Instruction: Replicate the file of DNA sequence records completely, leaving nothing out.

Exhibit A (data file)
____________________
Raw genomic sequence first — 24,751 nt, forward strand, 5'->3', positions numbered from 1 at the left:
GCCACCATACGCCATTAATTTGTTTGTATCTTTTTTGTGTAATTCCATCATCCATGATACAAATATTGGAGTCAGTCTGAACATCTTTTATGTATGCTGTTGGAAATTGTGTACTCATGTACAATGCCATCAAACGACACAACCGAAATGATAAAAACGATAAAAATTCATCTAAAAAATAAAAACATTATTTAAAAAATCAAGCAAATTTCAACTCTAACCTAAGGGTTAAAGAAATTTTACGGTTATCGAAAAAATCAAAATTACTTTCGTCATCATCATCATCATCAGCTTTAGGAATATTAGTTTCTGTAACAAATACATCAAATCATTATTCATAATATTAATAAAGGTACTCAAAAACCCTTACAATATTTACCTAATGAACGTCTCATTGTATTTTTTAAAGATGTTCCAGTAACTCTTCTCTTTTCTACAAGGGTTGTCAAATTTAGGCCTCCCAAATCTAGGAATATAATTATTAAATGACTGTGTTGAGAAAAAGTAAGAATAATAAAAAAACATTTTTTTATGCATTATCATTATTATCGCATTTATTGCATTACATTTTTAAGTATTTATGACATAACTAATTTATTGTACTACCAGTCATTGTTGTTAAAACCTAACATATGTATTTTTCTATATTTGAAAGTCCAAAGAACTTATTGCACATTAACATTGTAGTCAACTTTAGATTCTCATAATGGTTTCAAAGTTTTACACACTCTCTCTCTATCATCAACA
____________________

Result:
Raw genomic sequence first — 24,751 nt, forward strand, 5'->3', positions numbered from 1 at the left:
GCCACCATACGCCATTAATTTGTTTGTATCTTTTTTGTGTAATTCCATCATCCATGATACAAATATTGGAGTCAGTCTGAACATCTTTTATGTATGCTGTTGGAAATTGTGTACTCATGTACAATGCCATCAAACGACACAACCGAAATGATAAAAACGATAAAAATTCATCTAAAAAATAAAAACATTATTTAAAAAATCAAGCAAATTTCAACTCTAACCTAAGGGTTAAAGAAATTTTACGGTTATCGAAAAAATCAAAATTACTTTCGTCATCATCATCATCATCAGCTTTAGGAATATTAGTTTCTGTAACAAATACATCAAATCATTATTCATAATATTAATAAAGGTACTCAAAAACCCTTACAATATTTACCTAATGAACGTCTCATTGTATTTTTTAAAGATGTTCCAGTAACTCTTCTCTTTTCTACAAGGGTTGTCAAATTTAGGCCTCCCAAATCTAGGAATATAATTATTAAATGACTGTGTTGAGAAAAAGTAAGAATAATAAAAAAACATTTTTTTATGCATTATCATTATTATCGCATTTATTGCATTACATTTTTAAGTATTTATGACATAACTAATTTATTGTACTACCAGTCATTGTTGTTAAAACCTAACATATGTATTTTTCTATATTTGAAAGTCCAAAGAACTTATTGCACATTAACATTGTAGTCAACTTTAGATTCTCATAATGGTTTCAAAGTTTTACACACTCTCTCTCTATCATCAACA